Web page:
6. I've had Chinese sewing machines before. The unreliability, the broken parts, the spongey castings, the crumbling screwheads, the lack of compatibility with nearly-but-not-quite fitting parts, all made them less of a deal than they seemed. I admit that there are varying qualities. Some may approach the quality of a "real deal" "premium" manufacturer. I doubt that many do, or that any equal them. I thought I was the only one who saw the irony! The tooled and hand painted "screaming eagle carrying a stars and stripes 1911 holster" sewn on a Chinese 441 clone. The wallet made from ox hide pit tanned for 14 months in English oak bark sewn on a "Wung Hung Lo" 335-a-like. The "local hand tool artisan" marking his stitch holes with a $15 copy of a Blanchard pricking iron. I buy Chinese-built tools and machinery only when there is no other option or I simply can't afford anything better. I'm rarely impressed with the quality, and I'm always disappointed sending yet more trade to that slave empire. Even Juki now?
  7. I've got two LCW-8s, have worked on others, and will would not hesitate to buy more. Quality-wise I'd say they are largely on a par with Jukis and Adlers I've owned and used. Slightly better than Pfaff to my taste but I'm biased, I never got on with the 335s I've tried.
  8. Creating ersatz 3-phase from a 1-phase supply is a fairly common problem to solve in small and hobby workshops. There's a number of approaches all with various advantages and disadvantages but none of them are rocket surgery. Simplest is to buy a professional static converter. I built one for my splitter as the cost of replacing all 4 motors, or installing 4x VFDs, was quite high. It works but due to some foibles of the machine I'll be upgrading to rotary soon. Out of interest, why is conversion to 1ph not an option?
  9. I have found that some hides tend to have "hidden" tensions that cause the strap to curve a little. Grain direction (and where/what direction) the pieces are cut seem to have an effect, as does the general quality of the hide. Slight bend in straps tends to be stretched out or overridden by use quite quickly. Further manufacturing steps can eliminate or exacerbate the issue -- I've had laminated straps corkscrew when I've forced excessively curved pieces together with glue. Unless it's really bad it all tends to come out in the wash after sewing, and if not I can force the issue by running it through my roller machine, or hammering, or staking it round a post. You could also aid the fibres slipping past each other by wetting or heating the strap but that risks damaging or marking the leather.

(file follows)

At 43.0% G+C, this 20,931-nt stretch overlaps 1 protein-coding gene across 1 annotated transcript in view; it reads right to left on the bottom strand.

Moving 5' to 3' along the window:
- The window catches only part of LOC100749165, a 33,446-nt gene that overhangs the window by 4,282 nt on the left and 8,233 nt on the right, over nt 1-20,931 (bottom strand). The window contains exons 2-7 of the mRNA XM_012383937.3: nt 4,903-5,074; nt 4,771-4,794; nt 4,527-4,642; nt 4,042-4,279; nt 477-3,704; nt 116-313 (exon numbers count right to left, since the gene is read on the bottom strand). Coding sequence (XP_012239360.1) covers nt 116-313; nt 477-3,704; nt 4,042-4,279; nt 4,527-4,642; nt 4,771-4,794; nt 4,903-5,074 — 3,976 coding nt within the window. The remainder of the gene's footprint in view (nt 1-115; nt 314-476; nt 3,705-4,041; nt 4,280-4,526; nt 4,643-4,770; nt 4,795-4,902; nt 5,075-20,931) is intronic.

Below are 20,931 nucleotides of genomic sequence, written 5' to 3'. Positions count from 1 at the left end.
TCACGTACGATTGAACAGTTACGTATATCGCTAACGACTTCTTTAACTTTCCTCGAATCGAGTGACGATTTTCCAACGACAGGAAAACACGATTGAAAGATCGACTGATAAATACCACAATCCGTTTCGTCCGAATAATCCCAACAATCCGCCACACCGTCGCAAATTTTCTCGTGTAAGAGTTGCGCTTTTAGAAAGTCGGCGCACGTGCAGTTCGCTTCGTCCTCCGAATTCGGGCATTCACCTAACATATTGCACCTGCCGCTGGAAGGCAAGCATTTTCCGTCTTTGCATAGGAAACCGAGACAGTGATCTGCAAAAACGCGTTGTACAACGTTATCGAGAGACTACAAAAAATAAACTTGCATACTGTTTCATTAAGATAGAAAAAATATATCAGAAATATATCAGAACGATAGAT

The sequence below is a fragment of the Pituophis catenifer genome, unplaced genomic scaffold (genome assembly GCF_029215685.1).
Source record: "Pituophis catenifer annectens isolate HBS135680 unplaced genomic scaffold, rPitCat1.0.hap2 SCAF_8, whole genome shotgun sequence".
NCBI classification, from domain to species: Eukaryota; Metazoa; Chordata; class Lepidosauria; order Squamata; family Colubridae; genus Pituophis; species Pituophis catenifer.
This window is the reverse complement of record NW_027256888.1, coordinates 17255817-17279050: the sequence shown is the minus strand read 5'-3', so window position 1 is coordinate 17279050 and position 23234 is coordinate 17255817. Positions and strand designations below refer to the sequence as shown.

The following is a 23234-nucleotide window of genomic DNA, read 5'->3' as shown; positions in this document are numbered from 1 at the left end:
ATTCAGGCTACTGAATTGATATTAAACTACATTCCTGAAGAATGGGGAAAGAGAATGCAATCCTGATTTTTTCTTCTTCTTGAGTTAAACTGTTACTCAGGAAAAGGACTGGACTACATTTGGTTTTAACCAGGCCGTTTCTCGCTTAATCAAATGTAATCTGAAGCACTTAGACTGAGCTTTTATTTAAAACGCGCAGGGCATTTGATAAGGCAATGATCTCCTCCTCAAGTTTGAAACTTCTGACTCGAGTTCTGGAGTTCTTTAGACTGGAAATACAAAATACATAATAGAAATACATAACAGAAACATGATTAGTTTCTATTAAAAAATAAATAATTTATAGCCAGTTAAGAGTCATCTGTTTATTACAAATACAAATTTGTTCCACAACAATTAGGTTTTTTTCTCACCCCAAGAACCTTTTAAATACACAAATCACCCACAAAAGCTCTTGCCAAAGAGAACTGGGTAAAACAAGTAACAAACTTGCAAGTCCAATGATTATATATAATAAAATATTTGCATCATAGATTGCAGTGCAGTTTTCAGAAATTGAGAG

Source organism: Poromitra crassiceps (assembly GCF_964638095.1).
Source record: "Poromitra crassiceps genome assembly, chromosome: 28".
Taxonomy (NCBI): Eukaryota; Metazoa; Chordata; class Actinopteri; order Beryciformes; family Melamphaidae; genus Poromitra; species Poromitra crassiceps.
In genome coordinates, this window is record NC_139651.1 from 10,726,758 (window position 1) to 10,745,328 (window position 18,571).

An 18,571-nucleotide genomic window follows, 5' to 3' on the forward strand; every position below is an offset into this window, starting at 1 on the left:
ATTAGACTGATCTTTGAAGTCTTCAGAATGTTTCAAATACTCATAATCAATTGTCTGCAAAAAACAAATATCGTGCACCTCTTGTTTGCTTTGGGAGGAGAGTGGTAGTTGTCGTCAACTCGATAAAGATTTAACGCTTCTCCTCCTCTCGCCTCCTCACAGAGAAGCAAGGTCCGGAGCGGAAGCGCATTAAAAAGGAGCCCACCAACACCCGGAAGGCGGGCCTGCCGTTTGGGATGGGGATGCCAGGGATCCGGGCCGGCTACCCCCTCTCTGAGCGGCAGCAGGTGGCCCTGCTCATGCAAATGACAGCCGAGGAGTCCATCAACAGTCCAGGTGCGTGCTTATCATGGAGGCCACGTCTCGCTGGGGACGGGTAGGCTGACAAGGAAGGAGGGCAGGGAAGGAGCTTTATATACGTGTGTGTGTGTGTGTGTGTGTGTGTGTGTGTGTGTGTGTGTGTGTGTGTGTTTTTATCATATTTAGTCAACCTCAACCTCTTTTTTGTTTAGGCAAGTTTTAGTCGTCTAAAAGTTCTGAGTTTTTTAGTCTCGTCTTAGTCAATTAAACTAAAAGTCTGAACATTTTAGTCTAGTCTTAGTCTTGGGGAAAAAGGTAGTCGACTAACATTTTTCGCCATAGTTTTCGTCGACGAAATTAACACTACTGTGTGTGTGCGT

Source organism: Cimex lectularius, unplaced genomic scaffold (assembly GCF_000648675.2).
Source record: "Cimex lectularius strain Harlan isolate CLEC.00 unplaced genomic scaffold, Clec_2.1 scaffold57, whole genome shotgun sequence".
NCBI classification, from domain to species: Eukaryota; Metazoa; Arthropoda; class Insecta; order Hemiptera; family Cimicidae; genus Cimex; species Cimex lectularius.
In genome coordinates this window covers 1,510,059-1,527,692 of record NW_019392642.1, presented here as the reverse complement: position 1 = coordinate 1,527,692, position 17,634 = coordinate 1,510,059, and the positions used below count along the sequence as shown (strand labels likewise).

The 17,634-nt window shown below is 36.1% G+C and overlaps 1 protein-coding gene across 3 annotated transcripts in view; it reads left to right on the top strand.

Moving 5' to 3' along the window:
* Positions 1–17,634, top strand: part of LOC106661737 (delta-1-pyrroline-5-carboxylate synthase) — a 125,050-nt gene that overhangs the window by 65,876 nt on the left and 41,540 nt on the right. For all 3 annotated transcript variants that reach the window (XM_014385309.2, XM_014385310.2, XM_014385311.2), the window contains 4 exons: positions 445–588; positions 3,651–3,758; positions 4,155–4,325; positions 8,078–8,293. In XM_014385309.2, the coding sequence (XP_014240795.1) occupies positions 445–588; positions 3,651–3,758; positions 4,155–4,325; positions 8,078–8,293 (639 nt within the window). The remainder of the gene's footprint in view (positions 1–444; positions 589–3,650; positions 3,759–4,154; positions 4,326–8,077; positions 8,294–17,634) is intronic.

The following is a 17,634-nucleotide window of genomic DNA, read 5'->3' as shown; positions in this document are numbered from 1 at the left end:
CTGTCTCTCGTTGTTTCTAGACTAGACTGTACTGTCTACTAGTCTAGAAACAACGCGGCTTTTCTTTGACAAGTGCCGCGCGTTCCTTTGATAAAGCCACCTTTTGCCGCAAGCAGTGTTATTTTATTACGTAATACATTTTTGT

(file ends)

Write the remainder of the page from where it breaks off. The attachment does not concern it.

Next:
10. So why the change? What did Iranian and Middle Eastern tanneries use for dyestuffs in the past? Are those materials still available?
  11. As far as I'm aware most tanneries buy their pigments and dyes from specialist dealers in such things, or they mix them up from common/commercially available substances. I don't know the details and I expect that very few leatherworkers will, any more than a machinist will be familiar with the smelting of steel. You may be able to find some recipes in old technical books, but beware that many of these use archaic names for ingredients. Many of them will have been found to be sub-optimal (e.g. causing red-rot) or substances now known to be hazardous to health or the environment. What is/was the traditional tanning culture like in Iran?
  12. Availability of raw materials (hides, tanstuffs and currying), local demand/use, local water chemistry, local weather conditions, local tradition/culture.
  13. Sieck sells them, I believe, and there is at least one other German dealer of Cowboy in Germany, the name of which eludes me. @Rosch22 FWIW I was not impressed with the build quality of either of the two Chinese made sewing machines I've owned (not counting the infamous/ubiquitous manual patcher) but many people love theirs. I also occasionally buy non-sewing machines direct from China, and I usually have to factor in a bit of fettling and/or upgrading before I consider it safe or effective to use, usually dangerous electrics. Not a statistically significant sample I appreciate. However I think it important to remember that the Chinese built machines sold by reputable local dealers have often been specced, and often setup and QCed by the dealer themselves so comparing factory-direct machines and dealer-bought is a little bit apples-and-oranges. I think that one of our members from New Zealand bought a 441 clone direct from the factory and wrote about his experience. Could be worth a look. What satisfaction/protection guarantees are on offer from Alibaba, and how low of a price are we talking? Can you afford to gamble that amlunt (plus fees and taxes) on buying a pig in a poke? You may end up with a perfect machine, you may get a Juki shaped boat anchor and a suddenly very quiet sales agent.
  14. I'd say it looks like a long-arm Adler 167 but I can't say for certain that it is. Adlers are excellent quality machines. If it's what I think it is it'll be basically similar specs to your Consew 226. Triple/compound feed.
  15. You could try giving Graham Williams at G&G Leather Tools a call. He worked for Dixon for 18 years and then set up on his own hook. No catalogue or website, just give him a bell and say what you're after. He says he can make basically anything in the old Dixon catalogue except things that need castings, like gauges and splitting/skiving machines.